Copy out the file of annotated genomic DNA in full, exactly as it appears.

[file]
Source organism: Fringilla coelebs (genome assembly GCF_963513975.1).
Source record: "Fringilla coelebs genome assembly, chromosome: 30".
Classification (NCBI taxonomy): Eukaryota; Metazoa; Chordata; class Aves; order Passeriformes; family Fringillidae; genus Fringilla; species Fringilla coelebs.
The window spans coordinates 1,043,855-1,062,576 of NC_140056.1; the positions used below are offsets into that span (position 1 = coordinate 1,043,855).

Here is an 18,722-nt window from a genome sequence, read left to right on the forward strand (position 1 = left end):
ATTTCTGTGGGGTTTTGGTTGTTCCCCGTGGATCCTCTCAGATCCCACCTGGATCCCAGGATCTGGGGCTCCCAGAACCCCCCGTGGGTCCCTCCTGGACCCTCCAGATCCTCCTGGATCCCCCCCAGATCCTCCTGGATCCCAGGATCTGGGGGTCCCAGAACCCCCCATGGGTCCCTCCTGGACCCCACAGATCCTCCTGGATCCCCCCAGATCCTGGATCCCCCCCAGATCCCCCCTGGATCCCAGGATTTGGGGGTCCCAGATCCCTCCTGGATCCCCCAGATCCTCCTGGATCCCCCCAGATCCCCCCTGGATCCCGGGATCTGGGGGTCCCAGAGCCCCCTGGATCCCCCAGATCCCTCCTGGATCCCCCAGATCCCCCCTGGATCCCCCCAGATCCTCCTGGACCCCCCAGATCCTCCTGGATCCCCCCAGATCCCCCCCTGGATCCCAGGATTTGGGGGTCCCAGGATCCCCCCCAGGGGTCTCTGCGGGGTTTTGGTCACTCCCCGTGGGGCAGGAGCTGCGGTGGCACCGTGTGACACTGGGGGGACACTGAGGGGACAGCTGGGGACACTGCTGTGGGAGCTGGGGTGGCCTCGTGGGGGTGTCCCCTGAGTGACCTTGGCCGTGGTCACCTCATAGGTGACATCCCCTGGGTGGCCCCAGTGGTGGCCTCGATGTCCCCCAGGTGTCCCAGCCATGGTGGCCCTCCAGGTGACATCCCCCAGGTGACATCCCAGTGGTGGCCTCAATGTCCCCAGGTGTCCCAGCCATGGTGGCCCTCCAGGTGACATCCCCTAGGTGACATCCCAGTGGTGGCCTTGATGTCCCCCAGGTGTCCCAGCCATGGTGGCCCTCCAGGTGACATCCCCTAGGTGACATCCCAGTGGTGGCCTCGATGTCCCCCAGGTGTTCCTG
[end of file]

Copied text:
Source organism: Fringilla coelebs (genome assembly GCF_963513975.1).
Source record: "Fringilla coelebs genome assembly, chromosome: 30".
Classification (NCBI taxonomy): Eukaryota; Metazoa; Chordata; class Aves; order Passeriformes; family Fringillidae; genus Fringilla; species Fringilla coelebs.
The window spans coordinates 1,043,855-1,062,576 of NC_140056.1; the positions used below are offsets into that span (position 1 = coordinate 1,043,855).

Here is an 18,722-nt window from a genome sequence, read left to right on the forward strand (position 1 = left end):
ATTTCTGTGGGGTTTTGGTTGTTCCCCGTGGATCCTCTCAGATCCCACCTGGATCCCAGGATCTGGGGCTCCCAGAACCCCCCGTGGGTCCCTCCTGGACCCTCCAGATCCTCCTGGATCCCCCCCAGATCCTCCTGGATCCCAGGATCTGGGGGTCCCAGAACCCCCCATGGGTCCCTCCTGGACCCCACAGATCCTCCTGGATCCCCCCAGATCCTGGATCCCCCCCAGATCCCCCCTGGATCCCAGGATTTGGGGGTCCCAGATCCCTCCTGGATCCCCCAGATCCTCCTGGATCCCCCCAGATCCCCCCTGGATCCCGGGATCTGGGGGTCCCAGAGCCCCCTGGATCCCCCAGATCCCTCCTGGATCCCCCAGATCCCCCCTGGATCCCCCCAGATCCTCCTGGACCCCCCAGATCCTCCTGGATCCCCCCAGATCCCCCCCTGGATCCCAGGATTTGGGGGTCCCAGGATCCCCCCCAGGGGTCTCTGCGGGGTTTTGGTCACTCCCCGTGGGGCAGGAGCTGCGGTGGCACCGTGTGACACTGGGGGGACACTGAGGGGACAGCTGGGGACACTGCTGTGGGAGCTGGGGTGGCCTCGTGGGGGTGTCCCCTGAGTGACCTTGGCCGTGGTCACCTCATAGGTGACATCCCCTGGGTGGCCCCAGTGGTGGCCTCGATGTCCCCCAGGTGTCCCAGCCATGGTGGCCCTCCAGGTGACATCCCCCAGGTGACATCCCAGTGGTGGCCTCAATGTCCCCAGGTGTCCCAGCCATGGTGGCCCTCCAGGTGACATCCCCTAGGTGACATCCCAGTGGTGGCCTTGATGTCCCCCAGGTGTCCCAGCCATGGTGGCCCTCCAGGTGACATCCCCTAGGTGACATCCCAGTGGTGGCCTCGATGTCCCCCAGGTGTTCCTG